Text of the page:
iX7™ Controller Video

Rack PDU Controller for Hyperscale Data Centers, Lab Applications, and More...

In the video below, we sit down with Raritan’s Global Technical Product Manager, Paul Mott, to talk about all the features and benefits of Raritan’s rack PDU controller built to service large-scale data center operations, smaller specialized lab applications, and more.


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Hey guys, it's Jess, and today I'm back with Raritan's technical product manager, Paul Mott, for another video.

In today's video we'll be doing a brief overview of our iX7 controller. So, let's get started.

Sure! Thanks Jess. So, this is a Raritan demo PDU. We typically use this to demonstrate all the different features and functions.

We're gonna be focusing on this part of the product today, which is the iX7 controller.

So, the intelligent PDU controller really is the brain of the intelligent PDU, and it allows you to connect things, like: Ethernet cables and peripheral devices, to enable all types of different functionality.

So, on our design we have a hot swappable capability on our 0U models, which allow you to remove the controller if you need to service it, and you can do it in a way that's safe because the cab —the compartment— is isolated, and we have a single wire connector design.

Now the controller can do a number of other things, which we'll take a little bit of a closer look at right now.

First, we have our LCD display and button interface.

Now, the LCD is a full color, dot matrix type of screen, and it allows a user to understand a number of pieces of information about the PDU.

We can display things like: critical alerts; voltage; current; and we can understand what types of devices are also connected to the PDU.

Now the LCD display also allows a user to scroll through a number of different menus using the buttons, so that they can access information about the PDU such as: connected devices; outlet States; attached peripherals, and network information.

Next to the LCD display are two buttons. One is labeled reset — pressing this resets the controller.

The second button is for disaster recovery purposes — this button should only be used when directed so by tech support.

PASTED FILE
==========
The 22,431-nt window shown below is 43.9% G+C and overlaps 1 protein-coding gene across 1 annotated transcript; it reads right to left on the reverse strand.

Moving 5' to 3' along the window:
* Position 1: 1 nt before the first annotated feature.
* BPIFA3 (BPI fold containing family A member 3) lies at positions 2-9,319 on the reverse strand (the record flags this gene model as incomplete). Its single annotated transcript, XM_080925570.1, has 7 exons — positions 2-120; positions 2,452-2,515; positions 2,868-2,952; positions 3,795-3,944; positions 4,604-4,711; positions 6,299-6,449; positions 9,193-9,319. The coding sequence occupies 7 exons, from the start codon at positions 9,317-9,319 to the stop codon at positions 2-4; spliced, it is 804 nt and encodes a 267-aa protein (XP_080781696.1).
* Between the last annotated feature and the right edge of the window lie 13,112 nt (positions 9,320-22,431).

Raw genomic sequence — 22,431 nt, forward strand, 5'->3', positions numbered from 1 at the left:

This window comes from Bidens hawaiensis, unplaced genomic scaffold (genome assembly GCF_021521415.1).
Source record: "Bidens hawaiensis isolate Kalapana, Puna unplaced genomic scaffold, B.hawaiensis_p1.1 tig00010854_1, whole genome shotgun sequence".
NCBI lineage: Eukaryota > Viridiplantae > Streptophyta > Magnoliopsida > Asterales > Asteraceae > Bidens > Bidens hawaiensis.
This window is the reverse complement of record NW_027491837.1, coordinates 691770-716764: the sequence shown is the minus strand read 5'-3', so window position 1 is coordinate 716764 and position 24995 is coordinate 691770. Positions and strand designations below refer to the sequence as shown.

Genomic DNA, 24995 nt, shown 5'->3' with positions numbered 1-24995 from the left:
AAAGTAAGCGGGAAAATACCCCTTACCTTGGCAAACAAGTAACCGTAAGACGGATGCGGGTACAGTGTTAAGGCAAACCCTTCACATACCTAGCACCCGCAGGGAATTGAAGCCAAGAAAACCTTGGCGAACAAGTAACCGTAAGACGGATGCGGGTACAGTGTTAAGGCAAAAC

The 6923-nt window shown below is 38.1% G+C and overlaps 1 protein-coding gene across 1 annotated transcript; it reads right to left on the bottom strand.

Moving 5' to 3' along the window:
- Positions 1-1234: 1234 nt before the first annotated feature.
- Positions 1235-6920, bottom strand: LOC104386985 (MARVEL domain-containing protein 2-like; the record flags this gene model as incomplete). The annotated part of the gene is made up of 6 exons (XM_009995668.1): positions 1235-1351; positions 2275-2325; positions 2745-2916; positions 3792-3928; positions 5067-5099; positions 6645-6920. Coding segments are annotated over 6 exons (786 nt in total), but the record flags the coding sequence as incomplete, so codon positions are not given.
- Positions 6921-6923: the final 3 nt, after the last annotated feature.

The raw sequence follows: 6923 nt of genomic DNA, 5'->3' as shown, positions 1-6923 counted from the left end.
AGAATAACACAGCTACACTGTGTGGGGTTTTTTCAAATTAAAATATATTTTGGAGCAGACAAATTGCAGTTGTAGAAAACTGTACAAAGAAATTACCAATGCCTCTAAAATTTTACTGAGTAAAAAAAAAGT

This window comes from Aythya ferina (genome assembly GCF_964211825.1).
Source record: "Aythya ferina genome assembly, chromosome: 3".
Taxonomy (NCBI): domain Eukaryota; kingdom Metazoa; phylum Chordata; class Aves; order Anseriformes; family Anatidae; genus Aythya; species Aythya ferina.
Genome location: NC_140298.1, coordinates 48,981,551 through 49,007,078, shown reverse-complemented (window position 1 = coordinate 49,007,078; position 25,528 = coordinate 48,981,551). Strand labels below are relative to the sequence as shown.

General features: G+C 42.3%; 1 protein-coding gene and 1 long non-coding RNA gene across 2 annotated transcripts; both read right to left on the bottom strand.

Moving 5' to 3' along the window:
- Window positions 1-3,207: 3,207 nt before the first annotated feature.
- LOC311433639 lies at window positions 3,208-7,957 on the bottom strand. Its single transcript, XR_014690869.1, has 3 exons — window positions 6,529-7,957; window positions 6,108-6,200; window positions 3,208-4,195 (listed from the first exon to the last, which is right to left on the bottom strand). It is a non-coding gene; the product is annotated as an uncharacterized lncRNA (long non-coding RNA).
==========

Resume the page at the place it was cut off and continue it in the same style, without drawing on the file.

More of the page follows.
Next up is our dual Ethernet interface.

On each iX7 controller we have two Ethernet ports, one of them with gigabit — this allows a user to connect to two separate networks, or it allows the ability to connect up to 16 PDUs together using Ethernet cascading.

So I noticed there's a lot of USB ports on our controller — why is that?

Yeah, that's a good question. So, we have both A- and B-type USB ports, and each one of them has a specific purpose.

So, let's take a closer look to see why that is.

Every iX7 controller has two USB-A ports and one USB-B port.

The USB-A ports can be used for cascading PDUs, similar to that of Ethernet cascading, for connecting Wi-Fi dongles and peripheral devices such as webcams, and it can also be used for upgrading a firmware.

The USB-B port is primarily for a direct serial connection for troubleshooting, maintenance, & administration purposes.

The red-colored RJ45 port on the iX7 controller is the FEATURE port. The FEATURE port is used for Raritan's Asset Management solution — it's a flexible modular system that allows tracking of individual assets down to the RU level, and there's even options for complex assets like blade servers.

Below the FEATURE port is a blue-colored RJ45 port — this is for CONSOLE/MODEM purposes.

It can be used as a general serial interface for connecting other systems to computer, but it's primarily used for attaching a power sim that can be linked to KVM products.

The gray colored port is the EXPANSION port — this is specifically for the power sharing feature, which allows two PDU controllers to be linked together for power redundancy purposes.

Last is the yellow-colored SENSOR port — this allows for the connection of multiple types of Raritan smart sensors.

Most common are temperature and humidity; however, we have sensors such as air pressure, air flow, water leak, and more.

And recently, we've also added the ability to control electronic door handles with this port as well.

So I notice that the ports on the controller all look very similar — do they need any special type of cabling or adapters?

That's a good question — so, most of the ports on the iX7 controller are RJ45, and no, you don't need any type of special cables or adapters, you can connect most things with just simple category cable.

Nice. Well, thank you Paul, and thank you guys for watching. We hope you enjoyed and found this helpful.

If you have any video requests, please be sure to leave them in the comments below.

Also, make sure you hit that "Subscribe" button, and give this video a thumbs up if you enjoyed it.

And if you're looking for more information, you can visit us online at www.raritan.com.

Thanks again for watching, and we'll see you guys next time. Bye! Bye.


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